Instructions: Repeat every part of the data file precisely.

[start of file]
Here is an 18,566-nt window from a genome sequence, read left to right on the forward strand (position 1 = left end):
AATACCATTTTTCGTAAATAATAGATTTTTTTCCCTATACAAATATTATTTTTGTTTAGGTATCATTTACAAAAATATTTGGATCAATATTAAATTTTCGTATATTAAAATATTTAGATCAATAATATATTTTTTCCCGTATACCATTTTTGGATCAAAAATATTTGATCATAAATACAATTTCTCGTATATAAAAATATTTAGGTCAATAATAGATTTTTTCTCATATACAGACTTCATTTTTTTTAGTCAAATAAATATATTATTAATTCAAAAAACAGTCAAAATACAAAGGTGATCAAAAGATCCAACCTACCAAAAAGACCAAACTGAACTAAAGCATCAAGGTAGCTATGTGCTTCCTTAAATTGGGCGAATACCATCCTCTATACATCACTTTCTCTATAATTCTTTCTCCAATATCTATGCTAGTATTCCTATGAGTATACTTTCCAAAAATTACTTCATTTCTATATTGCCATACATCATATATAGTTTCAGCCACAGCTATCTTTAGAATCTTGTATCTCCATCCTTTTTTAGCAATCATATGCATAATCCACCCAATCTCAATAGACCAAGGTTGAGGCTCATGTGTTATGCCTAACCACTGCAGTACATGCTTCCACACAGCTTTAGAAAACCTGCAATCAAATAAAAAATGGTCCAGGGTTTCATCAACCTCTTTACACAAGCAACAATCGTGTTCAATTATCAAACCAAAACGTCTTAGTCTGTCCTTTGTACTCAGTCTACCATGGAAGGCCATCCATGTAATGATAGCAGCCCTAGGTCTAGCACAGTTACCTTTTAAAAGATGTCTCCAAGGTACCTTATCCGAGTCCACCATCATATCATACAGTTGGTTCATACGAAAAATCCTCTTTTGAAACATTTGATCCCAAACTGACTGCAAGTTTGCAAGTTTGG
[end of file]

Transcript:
Here is an 18,566-nt window from a genome sequence, read left to right on the forward strand (position 1 = left end):
AATACCATTTTTCGTAAATAATAGATTTTTTTCCCTATACAAATATTATTTTTGTTTAGGTATCATTTACAAAAATATTTGGATCAATATTAAATTTTCGTATATTAAAATATTTAGATCAATAATATATTTTTTCCCGTATACCATTTTTGGATCAAAAATATTTGATCATAAATACAATTTCTCGTATATAAAAATATTTAGGTCAATAATAGATTTTTTCTCATATACAGACTTCATTTTTTTTAGTCAAATAAATATATTATTAATTCAAAAAACAGTCAAAATACAAAGGTGATCAAAAGATCCAACCTACCAAAAAGACCAAACTGAACTAAAGCATCAAGGTAGCTATGTGCTTCCTTAAATTGGGCGAATACCATCCTCTATACATCACTTTCTCTATAATTCTTTCTCCAATATCTATGCTAGTATTCCTATGAGTATACTTTCCAAAAATTACTTCATTTCTATATTGCCATACATCATATATAGTTTCAGCCACAGCTATCTTTAGAATCTTGTATCTCCATCCTTTTTTAGCAATCATATGCATAATCCACCCAATCTCAATAGACCAAGGTTGAGGCTCATGTGTTATGCCTAACCACTGCAGTACATGCTTCCACACAGCTTTAGAAAACCTGCAATCAAATAAAAAATGGTCCAGGGTTTCATCAACCTCTTTACACAAGCAACAATCGTGTTCAATTATCAAACCAAAACGTCTTAGTCTGTCCTTTGTACTCAGTCTACCATGGAAGGCCATCCATGTAATGATAGCAGCCCTAGGTCTAGCACAGTTACCTTTTAAAAGATGTCTCCAAGGTACCTTATCCGAGTCCACCATCATATCATACAGTTGGTTCATACGAAAAATCCTCTTTTGAAACATTTGATCCCAAACTGACTGCAAGTTTGCAAGTTTGG